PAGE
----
Greta Thunberg urges people to take to the streets in speech ahead of global climate protest
Climate activists Greta Thunberg and the Fridays for Future movement given top Amnesty International award in Washington DC
‘No one is too small to make a difference’ - Greta Thunberg
'A mass movement is needed if we want to force governments and corporations into long-overdue action' - Kumi Naidoo
Climate activist Greta Thunberg gave an impassioned appeal as she accepted the Amnesty International Ambassador of Conscience award at a ceremony in Washington last night.
In her speech, the 16-year-old Swedish activist– who has inspired young people around the world to strike in protest of inadequate government action on the crisis - spoke about the importance of mass global action and urged people to take part in the global climate strikes planned for September 20th and September 27th.
Upon receiving the award, Greta Thunberg said:
“This award is for all of those millions of people, young people, around the world who together make up the movement called Fridays for Future. All these fearless youth, fighting for their future. A future they should be able to take for granted. But as it looks now, they cannot.
“We, who together are the movement Fridays for Future, we are fighting for our lives. But not only that, we are also fighting for our future children and grandchildren, for future generations, for every single living being on earth, whose biosphere we share, whose biosphere we are stealing, whose biosphere we are ruining. We are fighting for everyone.
“Activism works. So, what I’m telling you to do now, is to act. Because no one is too small to make a difference. I’m urging all of you to take part in the global climate strikes on September 20th and September 27th. See you on the streets.”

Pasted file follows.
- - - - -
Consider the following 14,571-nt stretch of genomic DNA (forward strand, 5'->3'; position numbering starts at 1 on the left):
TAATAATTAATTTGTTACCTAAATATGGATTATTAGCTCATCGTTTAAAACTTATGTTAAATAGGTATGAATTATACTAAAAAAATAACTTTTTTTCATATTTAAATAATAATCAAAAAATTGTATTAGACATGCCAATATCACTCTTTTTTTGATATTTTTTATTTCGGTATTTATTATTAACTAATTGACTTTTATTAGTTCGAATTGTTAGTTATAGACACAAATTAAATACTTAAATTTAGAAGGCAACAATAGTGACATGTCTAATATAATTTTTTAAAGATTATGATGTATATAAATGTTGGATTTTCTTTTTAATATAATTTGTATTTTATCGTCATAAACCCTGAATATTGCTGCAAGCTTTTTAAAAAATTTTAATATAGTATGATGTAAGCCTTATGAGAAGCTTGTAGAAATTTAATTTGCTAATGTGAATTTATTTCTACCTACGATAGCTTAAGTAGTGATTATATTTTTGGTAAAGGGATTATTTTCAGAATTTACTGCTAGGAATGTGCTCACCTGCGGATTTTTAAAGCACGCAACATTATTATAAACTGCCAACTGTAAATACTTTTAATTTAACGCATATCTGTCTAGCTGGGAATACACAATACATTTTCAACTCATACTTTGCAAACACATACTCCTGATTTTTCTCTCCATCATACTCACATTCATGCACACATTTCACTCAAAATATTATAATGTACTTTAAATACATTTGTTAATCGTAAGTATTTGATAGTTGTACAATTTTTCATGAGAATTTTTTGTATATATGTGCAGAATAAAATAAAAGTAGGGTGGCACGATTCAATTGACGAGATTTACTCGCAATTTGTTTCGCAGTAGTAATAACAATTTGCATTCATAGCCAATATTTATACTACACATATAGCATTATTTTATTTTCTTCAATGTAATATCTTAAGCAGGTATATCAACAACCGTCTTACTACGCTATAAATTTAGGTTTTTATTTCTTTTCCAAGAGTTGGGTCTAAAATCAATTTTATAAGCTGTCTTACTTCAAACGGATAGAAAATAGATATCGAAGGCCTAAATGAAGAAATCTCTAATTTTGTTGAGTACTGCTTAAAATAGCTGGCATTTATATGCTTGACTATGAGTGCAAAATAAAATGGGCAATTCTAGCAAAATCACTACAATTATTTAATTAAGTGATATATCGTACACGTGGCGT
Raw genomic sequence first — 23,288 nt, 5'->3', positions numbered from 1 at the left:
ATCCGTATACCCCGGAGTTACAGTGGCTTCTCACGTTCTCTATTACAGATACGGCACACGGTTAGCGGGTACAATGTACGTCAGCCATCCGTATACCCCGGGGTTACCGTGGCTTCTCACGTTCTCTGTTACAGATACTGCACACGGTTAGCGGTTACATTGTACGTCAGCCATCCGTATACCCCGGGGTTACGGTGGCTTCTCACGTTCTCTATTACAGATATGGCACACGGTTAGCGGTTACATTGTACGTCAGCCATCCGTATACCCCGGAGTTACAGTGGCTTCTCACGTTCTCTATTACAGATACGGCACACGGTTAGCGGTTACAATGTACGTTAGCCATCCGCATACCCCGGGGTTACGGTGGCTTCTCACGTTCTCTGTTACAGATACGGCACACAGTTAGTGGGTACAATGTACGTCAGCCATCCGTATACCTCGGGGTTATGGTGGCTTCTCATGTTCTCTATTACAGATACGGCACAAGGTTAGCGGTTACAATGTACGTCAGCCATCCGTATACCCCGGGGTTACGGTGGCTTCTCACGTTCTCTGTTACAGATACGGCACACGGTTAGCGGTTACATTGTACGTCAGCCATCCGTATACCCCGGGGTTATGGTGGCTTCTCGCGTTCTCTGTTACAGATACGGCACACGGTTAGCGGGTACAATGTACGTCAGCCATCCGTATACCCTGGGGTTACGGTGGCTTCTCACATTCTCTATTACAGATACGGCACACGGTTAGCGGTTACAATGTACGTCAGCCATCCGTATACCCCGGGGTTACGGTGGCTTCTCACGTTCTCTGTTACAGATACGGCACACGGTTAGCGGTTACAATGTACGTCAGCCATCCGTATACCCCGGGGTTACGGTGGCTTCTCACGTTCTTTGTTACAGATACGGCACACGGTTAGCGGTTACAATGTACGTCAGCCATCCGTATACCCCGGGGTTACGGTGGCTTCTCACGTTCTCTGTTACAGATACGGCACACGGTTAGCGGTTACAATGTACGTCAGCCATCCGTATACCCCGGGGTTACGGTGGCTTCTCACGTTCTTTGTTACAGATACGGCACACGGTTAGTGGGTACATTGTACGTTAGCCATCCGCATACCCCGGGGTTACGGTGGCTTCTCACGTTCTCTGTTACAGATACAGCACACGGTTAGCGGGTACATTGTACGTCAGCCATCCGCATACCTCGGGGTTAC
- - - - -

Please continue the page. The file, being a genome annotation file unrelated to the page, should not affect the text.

Amnesty International’s Ambassador of Conscience award celebrates people who have shown unique leadership and courage in standing up for human rights – people who have acted with their conscience and used their talents to inspire others.
Amnesty awarded Greta the 2019 Ambassador of Conscience title because of her outstanding contribution towards raising awareness of the climate crisis. Her decision to protest outside the Swedish parliament every Friday – starting in August 2018 and lasting until the government took more serious action to tackle the climate emergency - kicked off the Fridays for Future movement. This movement has since mobilised more than one million young people from all over the world.
UN Climate Action Summit and the mass global protests
The award was presented to Greta ahead of the UN Climate Action Summit in New York on 23 September, when political, business and civil society leaders are expected to announce plans to ramp up ambition to tackling the climate crisis.
The Peoples' Summit on Climate, Rights and Human Survival – the first ever global summit on human rights and climate change – will be hosted ahead of the UN Climate Action Summit by leading civil society groups and the UN Human Rights Office in New York from 18-19 September. The Summit aims to galvanise the human rights community to urgently scale-up its efforts on climate justice, creating the most diverse movement ever assembled to tackle the climate crisis.
On Friday 20 and 27 September, youth activists from 115 countries will stage climate protests around the world - with more than 2,400 events planned in 1,000 cities.
Kumi Naidoo, Amnesty International’s Secretary General, said:
“Millions of people are already suffering the catastrophic effects of disasters whose impacts have been made far worse by climate change. It is young people like Greta and those involved in the Fridays for Future school climate strike movement who are proving that it is possible to change our ways.
“These young leaders have laid down the challenge. In an apathetic world drifting towards calamity, they have stood up as our collective conscience and said, ‘enough is enough’.
“They have demanded that we stop ignoring the magnitude of the crisis and stop making excuses, and instead start mobilising. Now it’s time for every single one of us to follow them. A mass movement is needed if we want to force governments and corporations into long-overdue action.”